In the news over the past two days, there was a positive test of SARS-CoV2 (COVID-19) in a cat in Belgium. The pet parent was symptomatic prior to the cat developing clinical signs of disease (vomiting, breathing issues and diarrhea). The cat's feces (and vomit) were tested for the novel coronavirus via PCR and came back positive. While it's proven if the cat was ill due to SARS-CoV2, or something unrelated, the cat was not the source of infection for the owner (and both are reportedly doing well). This is one of three reports of potential reverse zoonoses (infection from human to animal).
The risk of humans becoming infected by COVID-19 from an infected pet is extremely low. So far, no research or tests have proven that they can act as a fomite. There is always the possibility that your pet's fur can act as a fomite if an infected individual sneezes or kisses their pet and another family member then touches or kisses the pet. Which is why infected individuals are encouraged to have a healthy individual care for their pet while they are ill. See the CFIA's latest information online here. So far, two dogs have tested positive by PCR who were asymptomatic and living with owners that were positive for SARS-CoV-2. I used Promed mail a lot when I was in school. Here are links to reports for Dog 1, Dog 2, and Cat 1.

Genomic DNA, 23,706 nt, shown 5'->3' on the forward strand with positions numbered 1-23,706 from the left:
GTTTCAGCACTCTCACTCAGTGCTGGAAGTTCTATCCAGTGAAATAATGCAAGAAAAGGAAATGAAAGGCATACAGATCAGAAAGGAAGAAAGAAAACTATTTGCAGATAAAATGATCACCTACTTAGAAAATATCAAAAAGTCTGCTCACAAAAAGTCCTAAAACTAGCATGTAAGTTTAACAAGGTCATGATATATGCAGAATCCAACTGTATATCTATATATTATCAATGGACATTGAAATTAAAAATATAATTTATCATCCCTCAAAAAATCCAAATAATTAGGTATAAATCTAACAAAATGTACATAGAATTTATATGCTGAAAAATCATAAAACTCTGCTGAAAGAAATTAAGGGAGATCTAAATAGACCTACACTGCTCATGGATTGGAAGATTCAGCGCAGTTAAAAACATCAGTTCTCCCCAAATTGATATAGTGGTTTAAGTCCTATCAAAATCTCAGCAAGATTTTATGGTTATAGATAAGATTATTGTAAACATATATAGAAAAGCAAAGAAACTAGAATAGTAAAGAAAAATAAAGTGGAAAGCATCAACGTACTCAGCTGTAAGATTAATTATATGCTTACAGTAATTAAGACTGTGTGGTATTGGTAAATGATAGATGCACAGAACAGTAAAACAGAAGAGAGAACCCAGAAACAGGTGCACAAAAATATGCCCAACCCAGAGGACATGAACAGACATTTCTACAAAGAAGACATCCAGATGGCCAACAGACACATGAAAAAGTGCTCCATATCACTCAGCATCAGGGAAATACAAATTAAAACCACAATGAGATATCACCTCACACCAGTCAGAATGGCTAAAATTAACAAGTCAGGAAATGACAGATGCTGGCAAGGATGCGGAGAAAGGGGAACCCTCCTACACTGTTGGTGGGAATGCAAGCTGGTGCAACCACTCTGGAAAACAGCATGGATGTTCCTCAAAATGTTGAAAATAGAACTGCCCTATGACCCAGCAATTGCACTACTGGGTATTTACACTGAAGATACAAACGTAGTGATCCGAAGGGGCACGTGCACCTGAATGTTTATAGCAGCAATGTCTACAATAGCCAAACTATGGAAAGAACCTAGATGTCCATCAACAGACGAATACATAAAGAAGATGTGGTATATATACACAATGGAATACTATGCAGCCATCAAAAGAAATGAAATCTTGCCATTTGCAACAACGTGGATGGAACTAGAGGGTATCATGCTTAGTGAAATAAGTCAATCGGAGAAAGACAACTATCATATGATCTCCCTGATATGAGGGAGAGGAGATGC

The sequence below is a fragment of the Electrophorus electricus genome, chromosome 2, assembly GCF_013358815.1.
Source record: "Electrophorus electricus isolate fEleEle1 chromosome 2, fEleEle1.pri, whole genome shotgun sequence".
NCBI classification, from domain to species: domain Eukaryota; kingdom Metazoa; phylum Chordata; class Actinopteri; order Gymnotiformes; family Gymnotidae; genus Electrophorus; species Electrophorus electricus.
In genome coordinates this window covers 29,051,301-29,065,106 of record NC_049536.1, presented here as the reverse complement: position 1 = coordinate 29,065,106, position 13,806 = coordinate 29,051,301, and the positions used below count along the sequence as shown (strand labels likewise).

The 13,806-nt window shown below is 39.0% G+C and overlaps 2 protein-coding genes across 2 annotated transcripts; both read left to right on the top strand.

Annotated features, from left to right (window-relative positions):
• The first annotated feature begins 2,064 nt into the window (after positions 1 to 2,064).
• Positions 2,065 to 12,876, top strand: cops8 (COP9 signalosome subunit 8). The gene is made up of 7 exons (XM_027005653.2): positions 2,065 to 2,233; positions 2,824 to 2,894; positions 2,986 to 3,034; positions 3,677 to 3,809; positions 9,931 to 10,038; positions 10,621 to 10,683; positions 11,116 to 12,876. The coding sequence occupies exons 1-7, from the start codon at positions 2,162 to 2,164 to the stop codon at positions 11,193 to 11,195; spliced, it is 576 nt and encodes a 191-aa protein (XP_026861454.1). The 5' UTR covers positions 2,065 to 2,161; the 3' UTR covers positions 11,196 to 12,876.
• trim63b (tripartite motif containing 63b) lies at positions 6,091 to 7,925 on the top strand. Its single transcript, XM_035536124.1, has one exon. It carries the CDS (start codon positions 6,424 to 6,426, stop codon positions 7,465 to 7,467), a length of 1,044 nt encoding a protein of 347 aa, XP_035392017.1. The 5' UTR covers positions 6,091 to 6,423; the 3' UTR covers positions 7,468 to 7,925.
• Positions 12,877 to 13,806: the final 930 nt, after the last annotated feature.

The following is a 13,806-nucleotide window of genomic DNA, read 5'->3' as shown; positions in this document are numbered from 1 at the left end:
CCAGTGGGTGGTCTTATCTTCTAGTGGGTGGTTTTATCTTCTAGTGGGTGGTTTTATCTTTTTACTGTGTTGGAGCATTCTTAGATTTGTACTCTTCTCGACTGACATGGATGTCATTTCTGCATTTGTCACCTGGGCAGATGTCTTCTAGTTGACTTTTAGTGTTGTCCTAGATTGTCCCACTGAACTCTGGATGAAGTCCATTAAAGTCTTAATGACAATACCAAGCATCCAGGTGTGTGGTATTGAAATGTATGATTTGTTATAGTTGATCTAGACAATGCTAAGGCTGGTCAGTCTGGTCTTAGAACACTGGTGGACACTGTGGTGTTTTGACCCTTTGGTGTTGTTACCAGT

For pet parents who wish to stay on top of COVID-19 issues (amongst other infectious organisms) head over the Dr. Scott Weese's blog "Worms and Germs". Dr. Weese is a veterinarian with a specialty in internal medicine and his research interests include emerging infectious diseases.
Edit April 2, 2020:
I posted in my Instagram about the recent report of cats being tested to see if they could spread SARS-CoV-2. According to this study, they can. And ferrets too.